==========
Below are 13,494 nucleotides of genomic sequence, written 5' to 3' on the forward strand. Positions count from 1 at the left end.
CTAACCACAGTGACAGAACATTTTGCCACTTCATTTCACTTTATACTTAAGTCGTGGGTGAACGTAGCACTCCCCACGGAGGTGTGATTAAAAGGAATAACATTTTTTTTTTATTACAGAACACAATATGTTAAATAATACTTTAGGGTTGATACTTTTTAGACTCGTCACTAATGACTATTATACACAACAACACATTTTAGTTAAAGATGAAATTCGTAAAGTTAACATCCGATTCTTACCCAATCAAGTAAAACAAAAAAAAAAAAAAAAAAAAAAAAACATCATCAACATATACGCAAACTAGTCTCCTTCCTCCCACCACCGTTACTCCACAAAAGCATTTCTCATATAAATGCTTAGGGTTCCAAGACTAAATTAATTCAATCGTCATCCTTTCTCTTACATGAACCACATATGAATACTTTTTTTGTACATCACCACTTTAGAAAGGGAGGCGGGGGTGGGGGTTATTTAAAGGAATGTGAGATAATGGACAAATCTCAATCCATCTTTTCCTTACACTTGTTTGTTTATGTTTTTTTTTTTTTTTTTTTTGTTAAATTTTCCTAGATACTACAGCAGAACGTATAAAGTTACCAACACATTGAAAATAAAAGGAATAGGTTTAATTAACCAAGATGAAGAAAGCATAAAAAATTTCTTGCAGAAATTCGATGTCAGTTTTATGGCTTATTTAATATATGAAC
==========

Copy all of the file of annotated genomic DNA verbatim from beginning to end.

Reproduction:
Below are 13,494 nucleotides of genomic sequence, written 5' to 3' on the forward strand. Positions count from 1 at the left end.
CTAACCACAGTGACAGAACATTTTGCCACTTCATTTCACTTTATACTTAAGTCGTGGGTGAACGTAGCACTCCCCACGGAGGTGTGATTAAAAGGAATAACATTTTTTTTTTATTACAGAACACAATATGTTAAATAATACTTTAGGGTTGATACTTTTTAGACTCGTCACTAATGACTATTATACACAACAACACATTTTAGTTAAAGATGAAATTCGTAAAGTTAACATCCGATTCTTACCCAATCAAGTAAAACAAAAAAAAAAAAAAAAAAAAAAAAACATCATCAACATATACGCAAACTAGTCTCCTTCCTCCCACCACCGTTACTCCACAAAAGCATTTCTCATATAAATGCTTAGGGTTCCAAGACTAAATTAATTCAATCGTCATCCTTTCTCTTACATGAACCACATATGAATACTTTTTTTGTACATCACCACTTTAGAAAGGGAGGCGGGGGTGGGGGTTATTTAAAGGAATGTGAGATAATGGACAAATCTCAATCCATCTTTTCCTTACACTTGTTTGTTTATGTTTTTTTTTTTTTTTTTTTTGTTAAATTTTCCTAGATACTACAGCAGAACGTATAAAGTTACCAACACATTGAAAATAAAAGGAATAGGTTTAATTAACCAAGATGAAGAAAGCATAAAAAATTTCTTGCAGAAATTCGATGTCAGTTTTATGGCTTATTTAATATATGAAC